What and how you feed your baby is especially important during the first year. The average baby doubles birth weight within five months after birth, and weight triples by the first birthday. A smaller than average baby often grows more rapidly. Breast milk or iron-fortified formula is baby’s most important food in the first year, and should be the only food for the first four to six months of life. Health professionals recognize breastfeeding as the best choice for most infants.
The World Health Organization ranks food choices for babies as:
- the mother’s own milk expressed and given to her child through a bottle or syringe;
- the milk of another human mother; and
- iron-fortified formula.
There are, however, instances when a woman physically cannot breastfeed such as hormonal and glandular deficiency or other medical reasons.
There are a few infectious diseases that can be transmitted through human milk to a baby, including HIV and untreated tuberculosis. Mothers with HIV are advised not to breastfeed. Similarly, mothers with tuberculosis should not breastfeed until appropriate treatment has been started. Mothers with hepatitis B can breastfeed their infants if the infant receives the hepatitis B vaccine in the first few days after birth.
There is no evidence that hepatitis C is transmitted by breastfeeding. Mothers with chronic hepatitis C are often advised that they can nurse their infants, but they should discuss this with their physician. Other types of infections need to be evaluated by the obstetrician and pediatrician, but nearly all will be found to be safe for breastfeeding.
Talk with your physician or midwife if you are wondering if a medical condition or a medication you are taking would affect your breastfed baby.
Breastfeeding is an excellent way to meet your baby’s nutritional and emotional needs. Advantages to breastfeeding for babies include:
- Fewer allergies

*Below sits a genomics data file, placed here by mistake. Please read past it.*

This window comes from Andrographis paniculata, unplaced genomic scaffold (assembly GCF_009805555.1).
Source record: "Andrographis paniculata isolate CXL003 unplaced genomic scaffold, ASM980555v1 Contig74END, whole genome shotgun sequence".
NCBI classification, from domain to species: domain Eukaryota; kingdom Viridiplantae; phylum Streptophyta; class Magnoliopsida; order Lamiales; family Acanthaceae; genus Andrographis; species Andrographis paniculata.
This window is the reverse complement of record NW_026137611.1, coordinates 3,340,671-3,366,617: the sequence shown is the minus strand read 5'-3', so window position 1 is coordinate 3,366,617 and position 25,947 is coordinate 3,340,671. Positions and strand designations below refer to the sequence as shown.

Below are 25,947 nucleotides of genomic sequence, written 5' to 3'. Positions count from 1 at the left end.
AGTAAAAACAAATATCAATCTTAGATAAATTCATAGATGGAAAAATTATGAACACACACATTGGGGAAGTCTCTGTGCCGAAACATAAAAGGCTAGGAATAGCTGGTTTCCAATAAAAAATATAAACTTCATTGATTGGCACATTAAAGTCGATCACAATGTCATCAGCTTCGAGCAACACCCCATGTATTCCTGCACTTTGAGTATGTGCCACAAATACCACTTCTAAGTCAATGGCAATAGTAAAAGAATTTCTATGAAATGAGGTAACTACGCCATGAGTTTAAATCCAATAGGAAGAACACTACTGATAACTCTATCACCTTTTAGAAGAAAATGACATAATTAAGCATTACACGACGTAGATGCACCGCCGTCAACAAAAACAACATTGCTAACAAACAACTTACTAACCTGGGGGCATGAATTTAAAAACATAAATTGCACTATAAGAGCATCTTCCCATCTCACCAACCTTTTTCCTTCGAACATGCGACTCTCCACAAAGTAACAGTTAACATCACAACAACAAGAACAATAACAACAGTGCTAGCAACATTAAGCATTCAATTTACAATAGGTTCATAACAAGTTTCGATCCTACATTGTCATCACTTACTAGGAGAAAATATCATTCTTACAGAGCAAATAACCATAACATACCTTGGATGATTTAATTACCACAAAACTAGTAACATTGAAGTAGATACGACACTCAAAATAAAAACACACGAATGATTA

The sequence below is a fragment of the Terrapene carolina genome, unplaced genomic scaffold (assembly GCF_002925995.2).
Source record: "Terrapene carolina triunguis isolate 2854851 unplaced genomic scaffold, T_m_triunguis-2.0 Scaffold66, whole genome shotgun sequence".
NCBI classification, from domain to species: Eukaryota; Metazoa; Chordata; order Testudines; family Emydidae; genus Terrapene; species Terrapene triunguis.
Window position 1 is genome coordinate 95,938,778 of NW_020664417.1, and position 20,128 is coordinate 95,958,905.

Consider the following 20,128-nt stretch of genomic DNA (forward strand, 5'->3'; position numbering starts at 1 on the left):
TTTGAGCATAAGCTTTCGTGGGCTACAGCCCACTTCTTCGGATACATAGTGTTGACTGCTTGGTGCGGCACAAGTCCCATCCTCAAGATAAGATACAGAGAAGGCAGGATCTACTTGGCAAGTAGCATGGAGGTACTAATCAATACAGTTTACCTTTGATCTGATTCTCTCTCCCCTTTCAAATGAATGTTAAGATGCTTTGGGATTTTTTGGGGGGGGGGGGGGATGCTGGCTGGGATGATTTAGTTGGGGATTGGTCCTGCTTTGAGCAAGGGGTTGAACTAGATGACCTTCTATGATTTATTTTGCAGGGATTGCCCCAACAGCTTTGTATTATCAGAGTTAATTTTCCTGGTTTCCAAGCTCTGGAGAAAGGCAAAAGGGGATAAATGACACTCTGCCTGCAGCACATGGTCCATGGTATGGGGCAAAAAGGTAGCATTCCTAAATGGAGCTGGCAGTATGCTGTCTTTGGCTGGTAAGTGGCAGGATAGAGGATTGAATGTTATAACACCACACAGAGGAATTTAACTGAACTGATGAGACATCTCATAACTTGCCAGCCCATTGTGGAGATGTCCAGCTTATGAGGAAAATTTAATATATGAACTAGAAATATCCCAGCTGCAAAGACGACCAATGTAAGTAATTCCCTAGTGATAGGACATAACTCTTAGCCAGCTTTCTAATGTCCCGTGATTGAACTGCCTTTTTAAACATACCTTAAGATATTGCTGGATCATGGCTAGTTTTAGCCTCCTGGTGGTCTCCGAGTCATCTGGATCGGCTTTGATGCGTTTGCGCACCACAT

- Fewer gastrointestinal tract diseases
- Fewer respiratory tract diseases
- Less inflammation of the ear
- Lower chance of childhood obesity
Breastfeeding usually takes some practice for both mother and newborn. The best approach is to relax and be patient during the initial period when you and your infant are learning.
Get help early. Your nurse can answer your questions and assist you with feedings while you are in the hospital. If necessary, she can also refer you to the on-site lactation consultant who specializes in breastfeeding issues.
Proper emotional support is important for breastfeeding mothers. You may want to join a support group such as the La Leche League or Nursing Mother’s Council, talk with friends and relatives who have had successful breastfeeding experiences, or find a local lactation consultant. It is a good idea to do this even before your baby is born so that you are familiar with local resources by the time your baby arrives.
It is best to have the first feeding shortly after birth, preferably within your baby’s first hours of life. This is possible even after a Cesarean birth with the assistance of a nurse or partner while you are in the recovery room. Breastfeeding must begin after childbirth. Your body will not continue to make milk if your baby is not nursing or if you are not pumping.
Nursing immediately after delivery when your baby is wide awake is the best way to begin. It is also a quiet and special time for you. Be sure to tell your nurse and partner that you want to begin nursing your baby as soon after the birth as possible. Your baby will want and need close skin-to-skin contact for warmth and comfort. A full-term newborn has a sucking reflex that will enable her or him to feed right away. The following information and advice will guide you as you begin nursing your baby.
Baby’s sucking stimulates the release of two hormones, oxytocin and prolactin. Oxytocin signals your uterus to contract and return to its pre-pregnancy size. This is why many women experience uterine cramping during the first few days of nursing. Oxytocin also contracts tiny muscles in the breast to release milk to the baby. This is called the “let down” reflex.
The hormone prolactin stimulates your breast to produce milk. The “first milk” is a substance called colostrum, which is a highly nutritive fluid with protective antibodies that are very beneficial to newborns. Colostrum is produced in very small quantities (perfectly designed for a newborn’s small stomach). Colostrum provides all the nutrition your baby needs for her/his first days of life. Colostrum varies in color and consistency and transitions into a thinner liquid called transitional milk before becoming mature milk about two weeks postpartum. Mature milk is thin and white in color and resembles the appearance of skim milk.
The more your baby nurses, the more milk your body will produce. The amount of milk removed from the breast determines the amount of milk produced. A pattern of supply and demand is established with each feeding. Drink a glass of water, juice or milk at every feeding to insure that you are adequately hydrated. It is also important for you to maintain a healthy diet by eating a variety of fresh, nourishing foods like fruits, vegetables, proteins, and grains. It is not necessary for your baby to drink water, formula, or other liquids in addition to breast milk unless prescribed by your health care provider.